Cut from a different cloth: UNC standout belts walk-off home run as Tar Heels rally for 8-6 win against West Virginia in series opener

CHAPEL HILL, N.C. — Vance Honeycutt’s intention was not to end Friday’s super regional series opener against West Virginia with a walk-off home run.

Honeycutt, one of the top players in college baseball who entered with a team-high 24 long balls, was simply striving trying to reach base and get the winning run in scoring position for Casey Cook, who follows him in the lineup.

Yet sometimes things don’t go as planned, and in this case, that was just fine for Honeycutt, who hit a no-doubter of a two-run home run on a 3-1 offering from relief pitcher Aidan Major to cap the No. 4 Tar Heels’ three-run ninth in an 8-6 victory against the Mountaineers before 4,139 at Boshamer Stadium.

“The plan wasn’t to go up there and hit a home run. That’s probably not the right approach,” Honeycutt said. “This place is special. We’re having some Bosh magic. It was really cool.”

One pitch prior to Honeycutt setting off a frenzied UNC (46-14) celebration, he swung and missed at a 3-0 offering from Major.

“I was kind of jumpy on the 3-0,” Honeycutt said. “I told myself to stay back and be patient. I was fortunate to get one and put a swing on it.”

Were it not for the heroics of freshman Luke Stevenson to lead off the ninth, the Tar Heels would’ve been trailing when Honeycutt stepped to the plate instead of having the game tied at 6. On the first pitch thrown by WVU starter Derek Clark in the ninth, Stevenson belted a home run to centerfield just beyond a leaping Aaron Jamison, who had come on as a defensive replacement only seconds earlier.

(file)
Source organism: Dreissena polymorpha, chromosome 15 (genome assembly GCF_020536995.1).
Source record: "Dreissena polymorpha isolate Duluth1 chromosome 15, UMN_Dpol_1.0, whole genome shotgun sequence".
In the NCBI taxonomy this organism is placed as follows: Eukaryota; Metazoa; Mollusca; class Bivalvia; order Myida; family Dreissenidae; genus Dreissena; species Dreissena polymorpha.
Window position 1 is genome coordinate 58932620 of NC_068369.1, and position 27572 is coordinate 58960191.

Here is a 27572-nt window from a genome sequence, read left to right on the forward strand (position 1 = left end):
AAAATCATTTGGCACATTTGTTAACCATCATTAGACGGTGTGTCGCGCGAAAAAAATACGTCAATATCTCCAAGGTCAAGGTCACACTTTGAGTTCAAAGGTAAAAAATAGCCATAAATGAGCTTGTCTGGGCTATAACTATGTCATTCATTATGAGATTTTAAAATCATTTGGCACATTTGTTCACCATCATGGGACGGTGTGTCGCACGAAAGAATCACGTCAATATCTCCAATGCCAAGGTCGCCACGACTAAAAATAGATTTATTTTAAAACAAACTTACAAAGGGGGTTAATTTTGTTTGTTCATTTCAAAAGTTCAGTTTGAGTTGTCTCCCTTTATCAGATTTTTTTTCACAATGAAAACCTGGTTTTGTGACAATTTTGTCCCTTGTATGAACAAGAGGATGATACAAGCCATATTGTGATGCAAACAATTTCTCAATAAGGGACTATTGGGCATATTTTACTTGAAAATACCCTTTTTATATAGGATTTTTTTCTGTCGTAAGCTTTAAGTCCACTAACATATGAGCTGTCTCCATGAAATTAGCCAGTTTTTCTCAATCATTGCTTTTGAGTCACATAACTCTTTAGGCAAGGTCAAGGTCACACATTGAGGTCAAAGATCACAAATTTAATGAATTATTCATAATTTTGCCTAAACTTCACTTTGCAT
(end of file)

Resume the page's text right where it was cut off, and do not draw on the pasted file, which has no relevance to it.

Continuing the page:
“I honestly thought he caught it, especially when his glove went back over the wall,” Stevenson said. “I saw the umpire wave his finger in the air and I was pretty excited.”

Clark began the ninth inning with 133 pitches, and after allowing the tying run, he struck out Johnny Castagnozzi. Alex Madera followed with a single that spelled the end of another memorable effort from Clark, who threw 144 pitches and struck out eight over 8 1/3 innings, but took the tough-luck loss after being charged with seven runs.

“That was amazing. That was one of the best pitching performances I’ve ever coached for 35 years,” West Virginia coach Randy Mazey said. “Whatever you spent to come to this game, you dang sure got your money’s worth. What a great college baseball game. I’ve learned over time to try not to feel bad when something like this happens. A great game to watch. Great atmosphere in the stands. That’s college baseball at its finest. Sad right now, but really fun to watch while it was going on.”

Clark and UNC starting pitcher Shea Sprague were equally effective over two scoreless frames to start, before the Mountaineers struck first in the third on a Kyle West solo home run to left. 

West, a Hedgesville native and transfer from Division II University of Charleston, had not played in either Mountaineer victory against Grand Canyon last week and entered hitless in his previous 14 at bats and 1-for-32 over his previous 10 games.

“I try to always have confidence in myself, but I really just stuck to my approach,” said West, who credited a new black magic bat he recently began using. “We’d talked about my swing getting around the ball and we worked the last week on staying through on a lot of pitches.”

The advantage was short-lived, however, as UNC countered with four runs in the bottom of that inning.

Colby Wilkerson, the No. 9 hitter, drew a leadoff walk, and Honeycutt followed with a single, before Cook walked on four pitches to load the bases.

Parks Harber then singled to center to drive in two runs, with WVU’s only error of the game allowing a third run to score on that play. Gavin Gallaher brought the fourth run of the frame in with a two-out single.